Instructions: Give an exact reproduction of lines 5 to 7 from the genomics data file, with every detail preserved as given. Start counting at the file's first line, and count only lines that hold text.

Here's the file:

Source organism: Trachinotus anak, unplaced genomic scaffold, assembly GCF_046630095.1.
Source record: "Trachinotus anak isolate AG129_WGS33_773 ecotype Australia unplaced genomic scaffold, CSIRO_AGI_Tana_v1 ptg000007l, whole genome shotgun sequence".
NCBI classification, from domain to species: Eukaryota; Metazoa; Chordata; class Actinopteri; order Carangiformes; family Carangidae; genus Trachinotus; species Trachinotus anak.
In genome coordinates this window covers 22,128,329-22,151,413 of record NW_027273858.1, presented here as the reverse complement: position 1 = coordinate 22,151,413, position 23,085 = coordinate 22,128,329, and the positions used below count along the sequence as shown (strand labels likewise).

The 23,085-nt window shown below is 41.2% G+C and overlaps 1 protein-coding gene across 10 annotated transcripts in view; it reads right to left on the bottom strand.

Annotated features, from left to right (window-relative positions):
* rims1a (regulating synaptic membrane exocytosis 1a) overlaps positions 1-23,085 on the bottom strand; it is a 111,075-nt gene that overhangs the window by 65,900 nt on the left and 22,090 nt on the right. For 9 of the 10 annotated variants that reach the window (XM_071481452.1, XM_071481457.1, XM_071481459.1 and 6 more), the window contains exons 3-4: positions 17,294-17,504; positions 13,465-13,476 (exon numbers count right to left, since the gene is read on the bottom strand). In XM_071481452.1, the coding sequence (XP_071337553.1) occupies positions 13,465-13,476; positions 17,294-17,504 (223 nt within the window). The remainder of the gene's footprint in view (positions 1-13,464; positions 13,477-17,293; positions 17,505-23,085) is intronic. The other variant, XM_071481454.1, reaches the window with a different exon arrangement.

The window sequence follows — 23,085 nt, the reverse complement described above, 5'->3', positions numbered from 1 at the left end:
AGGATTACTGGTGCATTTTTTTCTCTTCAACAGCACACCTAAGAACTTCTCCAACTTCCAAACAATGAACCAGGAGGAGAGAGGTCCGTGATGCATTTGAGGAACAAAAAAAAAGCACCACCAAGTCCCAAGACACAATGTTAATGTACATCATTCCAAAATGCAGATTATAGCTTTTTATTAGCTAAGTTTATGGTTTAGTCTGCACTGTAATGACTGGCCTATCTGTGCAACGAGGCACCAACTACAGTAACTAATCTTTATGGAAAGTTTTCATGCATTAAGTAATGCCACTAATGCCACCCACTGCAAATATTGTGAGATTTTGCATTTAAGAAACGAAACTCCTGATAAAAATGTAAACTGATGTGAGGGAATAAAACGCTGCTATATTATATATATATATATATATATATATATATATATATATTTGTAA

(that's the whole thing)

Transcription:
The 23,085-nt window shown below is 41.2% G+C and overlaps 1 protein-coding gene across 10 annotated transcripts in view; it reads right to left on the bottom strand.

Annotated features, from left to right (window-relative positions):
* rims1a (regulating synaptic membrane exocytosis 1a) overlaps positions 1-23,085 on the bottom strand; it is a 111,075-nt gene that overhangs the window by 65,900 nt on the left and 22,090 nt on the right. For 9 of the 10 annotated variants that reach the window (XM_071481452.1, XM_071481457.1, XM_071481459.1 and 6 more), the window contains exons 3-4: positions 17,294-17,504; positions 13,465-13,476 (exon numbers count right to left, since the gene is read on the bottom strand). In XM_071481452.1, the coding sequence (XP_071337553.1) occupies positions 13,465-13,476; positions 17,294-17,504 (223 nt within the window). The remainder of the gene's footprint in view (positions 1-13,464; positions 13,477-17,293; positions 17,505-23,085) is intronic. The other variant, XM_071481454.1, reaches the window with a different exon arrangement.